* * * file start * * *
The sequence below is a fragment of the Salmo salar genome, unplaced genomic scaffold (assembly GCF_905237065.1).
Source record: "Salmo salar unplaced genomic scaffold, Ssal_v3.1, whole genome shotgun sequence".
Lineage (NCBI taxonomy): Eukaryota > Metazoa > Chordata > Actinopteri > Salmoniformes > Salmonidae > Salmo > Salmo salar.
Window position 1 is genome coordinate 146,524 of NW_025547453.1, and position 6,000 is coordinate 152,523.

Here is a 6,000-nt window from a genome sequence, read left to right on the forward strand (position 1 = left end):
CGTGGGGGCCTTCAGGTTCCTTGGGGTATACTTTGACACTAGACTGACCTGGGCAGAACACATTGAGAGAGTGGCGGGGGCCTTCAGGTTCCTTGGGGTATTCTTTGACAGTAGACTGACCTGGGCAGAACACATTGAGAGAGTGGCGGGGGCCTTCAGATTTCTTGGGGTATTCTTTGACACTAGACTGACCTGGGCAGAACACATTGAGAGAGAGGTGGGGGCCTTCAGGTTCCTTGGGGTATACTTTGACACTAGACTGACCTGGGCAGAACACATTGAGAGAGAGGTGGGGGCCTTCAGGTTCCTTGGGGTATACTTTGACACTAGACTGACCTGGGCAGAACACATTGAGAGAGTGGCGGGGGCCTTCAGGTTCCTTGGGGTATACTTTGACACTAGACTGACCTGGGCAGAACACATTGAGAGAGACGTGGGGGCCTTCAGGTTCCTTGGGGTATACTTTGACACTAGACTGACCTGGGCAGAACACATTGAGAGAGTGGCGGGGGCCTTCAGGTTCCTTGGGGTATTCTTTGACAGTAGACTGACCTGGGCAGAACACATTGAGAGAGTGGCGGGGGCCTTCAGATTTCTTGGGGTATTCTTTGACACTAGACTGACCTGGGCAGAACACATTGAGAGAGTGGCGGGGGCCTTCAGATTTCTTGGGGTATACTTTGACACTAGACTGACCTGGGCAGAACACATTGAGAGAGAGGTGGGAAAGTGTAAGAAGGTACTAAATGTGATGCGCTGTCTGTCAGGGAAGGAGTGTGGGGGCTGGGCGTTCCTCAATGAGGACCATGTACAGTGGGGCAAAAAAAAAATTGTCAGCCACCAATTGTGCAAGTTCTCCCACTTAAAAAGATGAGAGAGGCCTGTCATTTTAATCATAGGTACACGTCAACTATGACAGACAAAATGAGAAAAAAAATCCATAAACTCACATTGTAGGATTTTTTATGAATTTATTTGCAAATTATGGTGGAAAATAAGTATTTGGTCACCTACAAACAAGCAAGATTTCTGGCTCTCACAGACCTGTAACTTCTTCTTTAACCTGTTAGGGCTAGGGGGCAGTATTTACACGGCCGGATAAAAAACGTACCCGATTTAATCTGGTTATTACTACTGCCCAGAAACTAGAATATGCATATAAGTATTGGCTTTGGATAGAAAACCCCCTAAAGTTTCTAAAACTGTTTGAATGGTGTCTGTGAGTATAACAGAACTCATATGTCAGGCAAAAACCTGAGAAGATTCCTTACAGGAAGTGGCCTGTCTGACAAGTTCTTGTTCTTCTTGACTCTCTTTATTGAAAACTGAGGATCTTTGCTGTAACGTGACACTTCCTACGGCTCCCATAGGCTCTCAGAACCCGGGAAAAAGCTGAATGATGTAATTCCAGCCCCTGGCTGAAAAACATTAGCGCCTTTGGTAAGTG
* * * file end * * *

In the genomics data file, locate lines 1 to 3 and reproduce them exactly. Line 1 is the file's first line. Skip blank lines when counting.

The sequence below is a fragment of the Salmo salar genome, unplaced genomic scaffold (assembly GCF_905237065.1).
Source record: "Salmo salar unplaced genomic scaffold, Ssal_v3.1, whole genome shotgun sequence".
Lineage (NCBI taxonomy): Eukaryota > Metazoa > Chordata > Actinopteri > Salmoniformes > Salmonidae > Salmo > Salmo salar.